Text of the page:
Apple iTunes Pass has been rolling out in the US, Canada and the EU on the quiet, after officially launching in Japan earlier this week.
The new service is in effect and alternative to topping up your iTunes, iBooks, and App Store accounts with the traditional giftcards and other tedious methods.
Though availability has been jumping around, as of writing you can get it in Japan and the US, and it’s also available in Canada and the EU (though not yet officially listed on Apple’s websites).
iTunes Pass utilizes the Passbook app for iOS that allows users to store things like event tickets, coupons, boarding passes etc. In order to use it for iTunes, users need to go to the iTunes Store on their iOS device scroll down, and tap the Redeem button to get an “iTunes Pass” which is stored on Passbook. You then take it to be scanned at the Apple store for the desired amount. The balance will then be updated right away.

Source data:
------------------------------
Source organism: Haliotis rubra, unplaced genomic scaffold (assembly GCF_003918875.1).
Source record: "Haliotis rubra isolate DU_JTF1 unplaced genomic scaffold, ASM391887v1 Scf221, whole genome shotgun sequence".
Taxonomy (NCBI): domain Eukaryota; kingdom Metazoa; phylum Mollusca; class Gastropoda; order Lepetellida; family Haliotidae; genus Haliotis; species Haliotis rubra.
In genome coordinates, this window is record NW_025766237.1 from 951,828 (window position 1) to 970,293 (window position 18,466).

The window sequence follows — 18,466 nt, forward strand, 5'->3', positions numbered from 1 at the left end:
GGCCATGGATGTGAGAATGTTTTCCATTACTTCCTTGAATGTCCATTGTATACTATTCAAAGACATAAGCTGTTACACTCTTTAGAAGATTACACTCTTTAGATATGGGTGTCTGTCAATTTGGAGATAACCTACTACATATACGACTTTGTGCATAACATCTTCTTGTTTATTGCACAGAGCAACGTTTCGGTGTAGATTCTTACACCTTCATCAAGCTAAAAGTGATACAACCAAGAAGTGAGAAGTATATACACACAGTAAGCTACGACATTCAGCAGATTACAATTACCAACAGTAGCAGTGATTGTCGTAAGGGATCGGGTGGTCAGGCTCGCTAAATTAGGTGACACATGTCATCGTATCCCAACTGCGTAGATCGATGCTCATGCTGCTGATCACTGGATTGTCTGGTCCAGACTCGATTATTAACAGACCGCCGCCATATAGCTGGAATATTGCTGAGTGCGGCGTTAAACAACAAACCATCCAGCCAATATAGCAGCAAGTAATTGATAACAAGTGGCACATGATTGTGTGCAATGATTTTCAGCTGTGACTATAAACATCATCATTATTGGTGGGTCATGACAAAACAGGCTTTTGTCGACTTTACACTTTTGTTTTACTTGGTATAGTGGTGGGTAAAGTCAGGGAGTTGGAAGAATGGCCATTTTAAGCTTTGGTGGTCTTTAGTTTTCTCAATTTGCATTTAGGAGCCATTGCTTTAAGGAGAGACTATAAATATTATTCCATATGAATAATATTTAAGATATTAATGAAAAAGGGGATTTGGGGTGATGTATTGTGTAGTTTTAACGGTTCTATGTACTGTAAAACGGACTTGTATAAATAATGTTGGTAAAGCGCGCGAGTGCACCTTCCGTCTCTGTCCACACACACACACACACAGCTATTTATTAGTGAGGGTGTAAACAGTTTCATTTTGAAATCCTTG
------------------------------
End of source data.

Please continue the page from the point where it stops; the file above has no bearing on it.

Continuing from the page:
While I’m sure we could conjure up even more convenient methods of topping up your Apple accounts, this is certainly a step in the right direction and is more efficient than scratching giftcards inputting lengthy serial codes.
For the most part Passbook is not an alternative method of paying for something, rather it is a way of removing the paper element of transactions. For example instead of printing off concert tickets or airport boarding passes, you open up the Pass in Passbook and that is scanned instead. Depending on the participating company, passes can be sent via text, email, QR codes and via a web page.
The biggest user of the service currently is airlines, with a few cinema/theater chains, rail operators, and retail outlets following suit.
What’s most odd about this recent announcement is that since Passbook is an Apple invention, why did it take them so long to implement it for their own services?